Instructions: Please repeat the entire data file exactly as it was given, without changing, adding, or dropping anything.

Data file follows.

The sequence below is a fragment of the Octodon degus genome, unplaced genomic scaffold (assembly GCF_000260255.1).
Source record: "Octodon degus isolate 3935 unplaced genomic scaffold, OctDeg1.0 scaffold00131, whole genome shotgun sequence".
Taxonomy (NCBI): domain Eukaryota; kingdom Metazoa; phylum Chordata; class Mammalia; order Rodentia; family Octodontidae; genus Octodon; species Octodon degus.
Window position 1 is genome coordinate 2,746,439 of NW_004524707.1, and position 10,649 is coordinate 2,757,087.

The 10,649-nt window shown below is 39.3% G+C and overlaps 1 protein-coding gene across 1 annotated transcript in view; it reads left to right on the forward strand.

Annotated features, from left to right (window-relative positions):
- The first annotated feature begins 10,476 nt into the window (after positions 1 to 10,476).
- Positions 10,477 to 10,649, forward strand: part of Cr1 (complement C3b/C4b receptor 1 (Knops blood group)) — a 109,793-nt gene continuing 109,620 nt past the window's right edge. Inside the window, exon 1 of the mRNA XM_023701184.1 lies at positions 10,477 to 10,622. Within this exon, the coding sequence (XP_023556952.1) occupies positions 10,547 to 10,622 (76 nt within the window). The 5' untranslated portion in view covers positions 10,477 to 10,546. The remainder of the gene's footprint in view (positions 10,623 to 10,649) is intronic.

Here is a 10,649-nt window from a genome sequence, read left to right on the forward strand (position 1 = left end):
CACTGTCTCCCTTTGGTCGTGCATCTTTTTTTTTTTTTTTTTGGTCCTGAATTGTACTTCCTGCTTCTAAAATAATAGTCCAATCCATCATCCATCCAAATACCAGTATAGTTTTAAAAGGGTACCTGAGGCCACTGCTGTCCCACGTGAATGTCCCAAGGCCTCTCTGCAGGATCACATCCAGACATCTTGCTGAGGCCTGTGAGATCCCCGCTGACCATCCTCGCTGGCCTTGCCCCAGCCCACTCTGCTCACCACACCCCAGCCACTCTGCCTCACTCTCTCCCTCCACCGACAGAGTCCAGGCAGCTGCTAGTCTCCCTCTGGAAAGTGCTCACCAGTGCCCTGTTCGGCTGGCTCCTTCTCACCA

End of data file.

The sequence below is a fragment of the Octodon degus genome, unplaced genomic scaffold (assembly GCF_000260255.1).
Source record: "Octodon degus isolate 3935 unplaced genomic scaffold, OctDeg1.0 scaffold00131, whole genome shotgun sequence".
Taxonomy (NCBI): domain Eukaryota; kingdom Metazoa; phylum Chordata; class Mammalia; order Rodentia; family Octodontidae; genus Octodon; species Octodon degus.
Window position 1 is genome coordinate 2,746,439 of NW_004524707.1, and position 10,649 is coordinate 2,757,087.

The 10,649-nt window shown below is 39.3% G+C and overlaps 1 protein-coding gene across 1 annotated transcript in view; it reads left to right on the forward strand.

Annotated features, from left to right (window-relative positions):
- The first annotated feature begins 10,476 nt into the window (after positions 1 to 10,476).
- Positions 10,477 to 10,649, forward strand: part of Cr1 (complement C3b/C4b receptor 1 (Knops blood group)) — a 109,793-nt gene continuing 109,620 nt past the window's right edge. Inside the window, exon 1 of the mRNA XM_023701184.1 lies at positions 10,477 to 10,622. Within this exon, the coding sequence (XP_023556952.1) occupies positions 10,547 to 10,622 (76 nt within the window). The 5' untranslated portion in view covers positions 10,477 to 10,546. The remainder of the gene's footprint in view (positions 10,623 to 10,649) is intronic.

Here is a 10,649-nt window from a genome sequence, read left to right on the forward strand (position 1 = left end):
CACTGTCTCCCTTTGGTCGTGCATCTTTTTTTTTTTTTTTTTGGTCCTGAATTGTACTTCCTGCTTCTAAAATAATAGTCCAATCCATCATCCATCCAAATACCAGTATAGTTTTAAAAGGGTACCTGAGGCCACTGCTGTCCCACGTGAATGTCCCAAGGCCTCTCTGCAGGATCACATCCAGACATCTTGCTGAGGCCTGTGAGATCCCCGCTGACCATCCTCGCTGGCCTTGCCCCAGCCCACTCTGCTCACCACACCCCAGCCACTCTGCCTCACTCTCTCCCTCCACCGACAGAGTCCAGGCAGCTGCTAGTCTCCCTCTGGAAAGTGCTCACCAGTGCCCTGTTCGGCTGGCTCCTTCTCACCA